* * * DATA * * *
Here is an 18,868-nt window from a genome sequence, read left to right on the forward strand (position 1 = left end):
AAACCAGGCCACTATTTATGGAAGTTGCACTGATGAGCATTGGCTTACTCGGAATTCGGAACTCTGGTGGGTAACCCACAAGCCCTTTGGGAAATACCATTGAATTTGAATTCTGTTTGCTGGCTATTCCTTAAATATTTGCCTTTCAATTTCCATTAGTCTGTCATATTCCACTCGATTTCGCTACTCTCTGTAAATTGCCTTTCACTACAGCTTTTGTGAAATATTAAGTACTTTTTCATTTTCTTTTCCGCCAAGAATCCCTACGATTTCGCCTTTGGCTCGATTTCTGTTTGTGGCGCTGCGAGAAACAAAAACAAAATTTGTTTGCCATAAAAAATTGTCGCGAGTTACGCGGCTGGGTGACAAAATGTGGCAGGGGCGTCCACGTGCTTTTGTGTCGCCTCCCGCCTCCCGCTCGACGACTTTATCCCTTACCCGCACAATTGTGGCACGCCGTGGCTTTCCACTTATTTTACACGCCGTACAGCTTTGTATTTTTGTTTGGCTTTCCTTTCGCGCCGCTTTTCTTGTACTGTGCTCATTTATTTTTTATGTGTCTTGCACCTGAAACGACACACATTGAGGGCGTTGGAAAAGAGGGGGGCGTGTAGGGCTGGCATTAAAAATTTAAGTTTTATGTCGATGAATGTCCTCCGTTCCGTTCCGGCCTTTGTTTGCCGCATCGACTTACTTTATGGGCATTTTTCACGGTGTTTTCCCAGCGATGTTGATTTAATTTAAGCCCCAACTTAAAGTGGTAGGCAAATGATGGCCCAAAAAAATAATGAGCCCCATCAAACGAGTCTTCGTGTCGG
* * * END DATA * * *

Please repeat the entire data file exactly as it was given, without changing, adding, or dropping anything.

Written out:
Here is an 18,868-nt window from a genome sequence, read left to right on the forward strand (position 1 = left end):
AAACCAGGCCACTATTTATGGAAGTTGCACTGATGAGCATTGGCTTACTCGGAATTCGGAACTCTGGTGGGTAACCCACAAGCCCTTTGGGAAATACCATTGAATTTGAATTCTGTTTGCTGGCTATTCCTTAAATATTTGCCTTTCAATTTCCATTAGTCTGTCATATTCCACTCGATTTCGCTACTCTCTGTAAATTGCCTTTCACTACAGCTTTTGTGAAATATTAAGTACTTTTTCATTTTCTTTTCCGCCAAGAATCCCTACGATTTCGCCTTTGGCTCGATTTCTGTTTGTGGCGCTGCGAGAAACAAAAACAAAATTTGTTTGCCATAAAAAATTGTCGCGAGTTACGCGGCTGGGTGACAAAATGTGGCAGGGGCGTCCACGTGCTTTTGTGTCGCCTCCCGCCTCCCGCTCGACGACTTTATCCCTTACCCGCACAATTGTGGCACGCCGTGGCTTTCCACTTATTTTACACGCCGTACAGCTTTGTATTTTTGTTTGGCTTTCCTTTCGCGCCGCTTTTCTTGTACTGTGCTCATTTATTTTTTATGTGTCTTGCACCTGAAACGACACACATTGAGGGCGTTGGAAAAGAGGGGGGCGTGTAGGGCTGGCATTAAAAATTTAAGTTTTATGTCGATGAATGTCCTCCGTTCCGTTCCGGCCTTTGTTTGCCGCATCGACTTACTTTATGGGCATTTTTCACGGTGTTTTCCCAGCGATGTTGATTTAATTTAAGCCCCAACTTAAAGTGGTAGGCAAATGATGGCCCAAAAAAATAATGAGCCCCATCAAACGAGTCTTCGTGTCGG